The yen gained versus all its major counterparts as data showed German exports fell in April amid concern the European debt crisis is hurting the region’s economy, boosting demand for haven currencies.
The Dollar Index rebounded from a near one-week low as Asian stocks dropped even after China cut interest rates for the first time since 2008 to stimulate growth. The yen maintained a weekly loss versus the dollar on speculation the Bank of Japan (8301) will debate overhauling its asset-buying program next week. Australia’s dollar fell after data showed the nation posted a trade deficit for a fourth month.
“China’s rate cut wasn’t enough to boost risk appetite,” said Masakazu Sato, a foreign exchange adviser for Gaitame Online Co., a foreign exchange margin company in Tokyo. “The situation in Europe hasn’t changed. The yen and dollar are being bought in a bid for safety.”
The yen gained 1 percent to 99.07 per euro as of 7:03 a.m. in London from the close yesterday in New York. The Japanese currency added 0.5 percent to 79.22 per dollar, still set to lose 1.5 percent this week. The 17-nation euro declined 0.4 percent to $1.2506.
The Dollar Index (DXY), which IntercontinentalExchange Inc. uses to track the greenback against the currencies of six major U.S. trading partners, gained 0.3 percent to 82.513. It touched 81.911 on June 7, the lowest level since May 28. The MSCI Asia Pacific Index of shares lost 1.3 percent.
German exports, adjusted for work days and seasonal changes, fell 1.7 percent from March, when they gained 0.8 percent, the Federal Statistics Office in Wiesbaden said today. Economists forecast a drop of 0.7 percent, according to the median of 14 estimates in a Bloomberg News survey. Imports plunged 4.8 percent.
“The ground in Europe is still shaking and there are still problems there,” said Alex Sinton, director for institutional foreign exchange at Australia & New Zealand Banking Group Ltd. (ANZ) “The euro has had a corrective rally. It should come under further pressure.”
The euro may fall in the coming days to $1.2464, its 200- hour moving average, Sinton said, citing trading patterns.
The euro has declined 3.7 percent over the past six months, making it the worst performer among 10 developed-nation currencies, according to Bloomberg Correlation-Weighted Indexes. The dollar gained 3.5 percent and the yen appreciated 1.3 percent.
China’s one-year deposit rate and one-year lending rate will both drop by a quarter percentage point effective today, the People’s Bank of China said in a statement yesterday.
Industrial output in China in the first five months of the year probably grew 10.8 percent from a year earlier, according to the median estimate in a Bloomberg News survey of economists ahead of a report tomorrow. That would be the slowest growth in year-to-date output since November 2009. Consumer prices are projected to have risen by 3.2 percent in May from a year earlier, smaller than the 3.4 percent increase reported in April and below the government’s 2012 target of 4 percent.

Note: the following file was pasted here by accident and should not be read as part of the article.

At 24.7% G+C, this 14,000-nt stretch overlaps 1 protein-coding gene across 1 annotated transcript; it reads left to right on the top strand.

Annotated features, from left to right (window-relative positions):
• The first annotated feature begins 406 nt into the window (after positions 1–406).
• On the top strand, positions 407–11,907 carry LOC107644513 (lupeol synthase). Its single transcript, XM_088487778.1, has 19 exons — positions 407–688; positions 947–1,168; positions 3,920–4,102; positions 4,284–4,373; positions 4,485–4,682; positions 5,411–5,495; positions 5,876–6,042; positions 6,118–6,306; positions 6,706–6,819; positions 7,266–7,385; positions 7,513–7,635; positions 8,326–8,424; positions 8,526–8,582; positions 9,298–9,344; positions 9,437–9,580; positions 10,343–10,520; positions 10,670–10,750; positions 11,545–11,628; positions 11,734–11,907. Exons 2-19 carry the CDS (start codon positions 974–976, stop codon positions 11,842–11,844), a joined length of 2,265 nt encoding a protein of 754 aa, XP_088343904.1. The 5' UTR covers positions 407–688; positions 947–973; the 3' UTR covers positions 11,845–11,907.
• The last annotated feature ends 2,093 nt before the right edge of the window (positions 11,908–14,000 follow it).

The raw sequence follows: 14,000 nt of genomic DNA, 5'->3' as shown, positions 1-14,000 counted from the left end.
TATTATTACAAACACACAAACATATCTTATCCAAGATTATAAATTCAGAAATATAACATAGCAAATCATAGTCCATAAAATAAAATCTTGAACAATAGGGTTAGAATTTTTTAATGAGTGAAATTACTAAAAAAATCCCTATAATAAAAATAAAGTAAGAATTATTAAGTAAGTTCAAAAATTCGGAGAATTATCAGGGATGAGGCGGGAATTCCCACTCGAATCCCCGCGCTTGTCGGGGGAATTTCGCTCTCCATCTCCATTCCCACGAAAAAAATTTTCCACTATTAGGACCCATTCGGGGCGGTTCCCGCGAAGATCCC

“China is cutting interest rates not because it wants to, but because it has to,” said ANZ’s Sinton. “The economic landscape there is such that they need to cut those rates. There will be further cuts to come.”
In South Korea, the won slid after the central bank held off from altering borrowing costs for a 12th-straight month. Governor Kim Choong Soo said that while today’s rate decision was “unanimous,” the board discussed various follow-up measures in preparation for changes in the economic situation.
The won slipped 0.3 percent to 1,175.30 per dollar.
BOJ Bond Purchases
Gains in the yen were limited against the dollar as BOJ Governor Masaaki Shirakawa and his board prepare to meet June 14-15 after the central bank missed targets for bond purchases twice in May. The disruptions to the central bank’s program coincide with increasing pressure from Japanese lawmakers for Shirakawa to step up efforts to support the economy, which is forecast to slow after it strengthened last quarter.
Federal Reserve Chairman Ben S. Bernanke refrained from signaling additional steps the U.S. central bank might take to spur growth, when he testified before Congress yesterday. The policy-setting Federal Open Market Committee meets June 19-20.
“If the Fed or the BOJ does make a notable change then it would be for the BOJ to ease policy further,” said Sean Callow, a senior currency strategist at Westpac Banking Corp. (WBC) in Sydney. It would help “underpin the dollar versus the yen,” he said.
The so-called Aussie weakened against 13 of its 16 most- traded peers after a government report today that showed the nation’s imports outpaced exports by A$203 million ($200 million), from a revised A$1.28 billion deficit in March.
The Australian dollar fell 0.5 percent to 98.44 U.S. cents, and lost 1 percent to 77.97 yen.
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